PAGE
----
By Marcus Medford in Toronto, ON
We have all heard the phrase “fake news” bandied about over the last couple of years, most notably by and in the context of Donald Trump. Though the US President uses the term to attack the press, NCM wanted to get to the real root of the phrase. We especially wanted to contextualise it for news and politics.
This past weekend, the first of three “Fake vs Fact” workshops organized in collaboration with New Canadian Media, ByBlacks.com and the National Newsmedia Council, took place in Toronto at Centennial College’s Story Arts Centre. The purpose of the workshop was to discuss fake news. The workshop looked at how to spot fake news, how to stop it and how to define it. To discuss fake news’ consequences was a major factor for the gathering of news professionals and community members.
What is fake news, really?
“Fake news” has been said so often that it has become a catch-all term that has lost meaning. When people discuss fake news, two other words that often come up are misinformation and disinformation. Misinformation is information that is not accurate. For example, if I were to say “the current prime minister of Canada is Pierre Trudeau,” that would be misinformation. Think of misinformation as “mistaken information.”
Disinformation is information that is false and spread with the explicit intention of deceiving. If, for example, I said “I am the current prime minister of Canada,” that would be disinformation. Think of disinformation as “dishonest information.” Disinformation is meant to fuel insecurities, stoke fears and create division. It has a motive or an agenda to push, whether personal, financial or political. When people say something is “fake news” they are likely accusing the information of being disinformation.
The term “fake news” is also inaccurate because usually, the false information circulating is not spread by a legitimate news organization or an accredited member of the media. Fake news is typically shared via social media, which is problematic because it allows little accountability. It is difficult to verify information but easy to share on social media. On these platforms, content that gets a lot of engagement gets ranked higher. It will hence show up earlier in search results and on newsfeeds/timelines, increasing the likelihood that it will be seen.
Responsible journalism: consumption
Sharing is a huge problem when it comes to disinformation. That saying “a lie gets halfway around the world before the truth can get its pants on,” is particularly true when it comes to disinformation online. It can take hours to fact-check a story, which not everyone knows how to do. Also, it is rare to be punished for spreading disinformation online.
One of the speakers at the workshop, award-winning journalist Susana Mas, recommended that people create a checklist of questions they must answer before deciding to share a post. She said that we should ask ourselves questions like, who’s sharing this information, do you trust them and what’s the original source? It is important to consider the source of the information itself and not just the person who has presented that information to you, because while you might trust the person sharing the post, you might not trust their sources.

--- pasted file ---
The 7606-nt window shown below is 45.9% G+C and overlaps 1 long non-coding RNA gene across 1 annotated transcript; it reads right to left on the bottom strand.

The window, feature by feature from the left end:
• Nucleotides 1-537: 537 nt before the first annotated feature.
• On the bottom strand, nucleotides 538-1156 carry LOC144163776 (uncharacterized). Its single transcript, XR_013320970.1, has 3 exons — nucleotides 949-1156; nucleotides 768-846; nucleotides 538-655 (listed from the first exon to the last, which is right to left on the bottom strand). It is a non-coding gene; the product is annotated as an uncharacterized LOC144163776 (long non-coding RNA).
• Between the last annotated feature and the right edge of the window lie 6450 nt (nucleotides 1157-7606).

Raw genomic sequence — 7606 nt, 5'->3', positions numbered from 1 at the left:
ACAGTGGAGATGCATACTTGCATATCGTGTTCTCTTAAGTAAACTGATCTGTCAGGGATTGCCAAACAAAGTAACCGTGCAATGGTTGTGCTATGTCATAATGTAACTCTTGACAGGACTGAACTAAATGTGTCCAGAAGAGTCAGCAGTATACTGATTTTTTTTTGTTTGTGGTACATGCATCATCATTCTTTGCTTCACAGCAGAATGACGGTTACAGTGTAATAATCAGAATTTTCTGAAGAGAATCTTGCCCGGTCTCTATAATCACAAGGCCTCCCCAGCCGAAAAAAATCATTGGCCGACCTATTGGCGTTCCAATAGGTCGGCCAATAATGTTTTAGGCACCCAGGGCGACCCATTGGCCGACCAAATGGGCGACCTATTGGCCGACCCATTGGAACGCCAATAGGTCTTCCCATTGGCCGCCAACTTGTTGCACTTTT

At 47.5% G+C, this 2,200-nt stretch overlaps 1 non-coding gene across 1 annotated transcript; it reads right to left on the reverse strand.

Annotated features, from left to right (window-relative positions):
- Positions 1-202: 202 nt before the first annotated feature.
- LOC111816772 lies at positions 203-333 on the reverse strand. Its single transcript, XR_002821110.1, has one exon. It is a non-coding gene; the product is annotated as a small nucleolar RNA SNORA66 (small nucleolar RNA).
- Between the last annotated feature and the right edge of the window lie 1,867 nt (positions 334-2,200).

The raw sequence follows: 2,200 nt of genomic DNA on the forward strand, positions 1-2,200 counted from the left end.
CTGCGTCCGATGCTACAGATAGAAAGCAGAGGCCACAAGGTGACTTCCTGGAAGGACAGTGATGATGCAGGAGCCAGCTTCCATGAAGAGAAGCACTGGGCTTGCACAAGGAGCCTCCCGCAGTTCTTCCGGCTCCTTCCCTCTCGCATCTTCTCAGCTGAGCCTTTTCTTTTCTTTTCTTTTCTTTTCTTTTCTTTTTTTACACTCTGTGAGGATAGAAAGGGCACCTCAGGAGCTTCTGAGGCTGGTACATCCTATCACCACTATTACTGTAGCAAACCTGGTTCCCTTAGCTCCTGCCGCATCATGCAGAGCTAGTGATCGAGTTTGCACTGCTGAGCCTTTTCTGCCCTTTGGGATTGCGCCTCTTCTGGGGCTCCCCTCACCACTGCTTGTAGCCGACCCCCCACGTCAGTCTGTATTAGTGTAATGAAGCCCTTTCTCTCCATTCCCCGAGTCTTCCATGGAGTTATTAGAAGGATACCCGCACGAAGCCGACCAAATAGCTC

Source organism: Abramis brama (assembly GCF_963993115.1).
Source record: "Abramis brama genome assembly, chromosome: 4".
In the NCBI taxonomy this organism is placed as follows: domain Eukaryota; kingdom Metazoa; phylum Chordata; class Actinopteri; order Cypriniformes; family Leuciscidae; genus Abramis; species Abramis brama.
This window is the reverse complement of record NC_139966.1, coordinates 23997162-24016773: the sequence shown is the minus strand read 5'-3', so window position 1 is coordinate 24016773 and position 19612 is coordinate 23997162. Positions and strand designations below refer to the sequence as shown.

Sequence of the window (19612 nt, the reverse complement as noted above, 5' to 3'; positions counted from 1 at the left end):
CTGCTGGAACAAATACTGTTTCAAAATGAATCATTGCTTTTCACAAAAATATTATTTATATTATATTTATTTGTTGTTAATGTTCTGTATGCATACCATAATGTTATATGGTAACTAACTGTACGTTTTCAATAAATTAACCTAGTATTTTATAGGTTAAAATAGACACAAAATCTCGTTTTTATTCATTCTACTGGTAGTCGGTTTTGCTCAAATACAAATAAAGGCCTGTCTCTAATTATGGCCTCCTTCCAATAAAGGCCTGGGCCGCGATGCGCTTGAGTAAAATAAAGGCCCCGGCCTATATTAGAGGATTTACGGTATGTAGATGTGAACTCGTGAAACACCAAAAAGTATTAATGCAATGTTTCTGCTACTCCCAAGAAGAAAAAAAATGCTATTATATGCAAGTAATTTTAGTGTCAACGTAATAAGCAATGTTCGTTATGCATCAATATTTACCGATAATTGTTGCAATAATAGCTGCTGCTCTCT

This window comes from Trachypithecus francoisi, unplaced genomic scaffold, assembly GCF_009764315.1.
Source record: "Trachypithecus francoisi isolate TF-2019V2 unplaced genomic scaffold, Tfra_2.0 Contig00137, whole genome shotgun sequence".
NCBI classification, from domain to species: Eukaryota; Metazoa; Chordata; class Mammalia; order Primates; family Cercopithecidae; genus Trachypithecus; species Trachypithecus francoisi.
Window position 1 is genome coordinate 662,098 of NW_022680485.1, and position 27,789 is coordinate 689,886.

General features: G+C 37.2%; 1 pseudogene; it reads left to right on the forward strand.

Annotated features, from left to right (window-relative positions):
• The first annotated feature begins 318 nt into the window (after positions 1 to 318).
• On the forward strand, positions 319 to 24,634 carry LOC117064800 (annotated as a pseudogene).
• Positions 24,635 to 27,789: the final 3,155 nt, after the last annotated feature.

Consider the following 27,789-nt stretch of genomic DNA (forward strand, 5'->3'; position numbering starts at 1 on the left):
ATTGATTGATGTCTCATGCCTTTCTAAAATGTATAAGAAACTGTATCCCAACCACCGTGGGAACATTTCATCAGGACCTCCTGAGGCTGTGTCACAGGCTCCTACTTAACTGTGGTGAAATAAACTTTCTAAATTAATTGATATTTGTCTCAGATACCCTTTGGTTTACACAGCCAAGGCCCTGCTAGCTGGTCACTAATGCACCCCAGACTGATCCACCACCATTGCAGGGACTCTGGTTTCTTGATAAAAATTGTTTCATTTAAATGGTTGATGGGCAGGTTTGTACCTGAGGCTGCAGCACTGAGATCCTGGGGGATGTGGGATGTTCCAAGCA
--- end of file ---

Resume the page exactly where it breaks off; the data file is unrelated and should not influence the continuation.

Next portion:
Mas stressed the importance of viewing media like pictures and videos with a critical lens, even seemingly-innocent things like memes. It is important not to react too emotionally or too quickly when it comes to headlines and tweets, Mas remarked.
“Words matter. And we all have a role to play” as both producers and consumers of news, she added.
Responsible journalism: production
Responsible journalism is of the utmost importance given the prevalence of disinformation and misinformation ahead about the federal election. Performing journalism responsibly means being transparent with your information: revealing what you know, what you don’t know and how you came to know what you do, including providing links and sources.
It is okay to not know something, or to have incomplete information, or to say that the story is being followed and will be updated. Again, in the age of fake news, it’s more important to be accurate than to be first.
Being a responsible journalist means accepting that you have a bias. Biases evolve from our experiences and perceptions, both of which are unique to every individual. If you can identify your bias, you are better equipped to keep this in check and make sure they do not bleed into your work.
Another aspect of responsible journalism is not spreading stereotypes or hurtful tropes about people, particularly marginalized groups. Words matter and so do the connotations of the words you use. For example, referring to immigrants or refugees coming to a country as an “invasion” is both inaccurate and inappropriate because it has a negative image and a negative connotation to it.
“Change starts with individuals, and it’s important that we start,” said Eva Salinas.
Salinas is the managing editor of OpenCanada.org and a journalism instructor. She was one of the speakers on Saturday. According to Salinas, people care about the issue of fake news and want to get involved, but do not always know how.
Salinas said that our individual voices are more important now than ever: “We all use our voice in different ways, and we have to use them responsibly.”
The future and fake news
I, like workshop speaker Brent Jolly, the director of communications, research and community management with the National Newsmedia Council, found our conversation encouraging.
In the era of fake news, I see our role as journalists as being similar to that of climate scientists. We have to share what we know with the public because the issue affects us all. We cannot deny the problem or run away from it because the effects are real, and if we don’t act the consequences could be dire.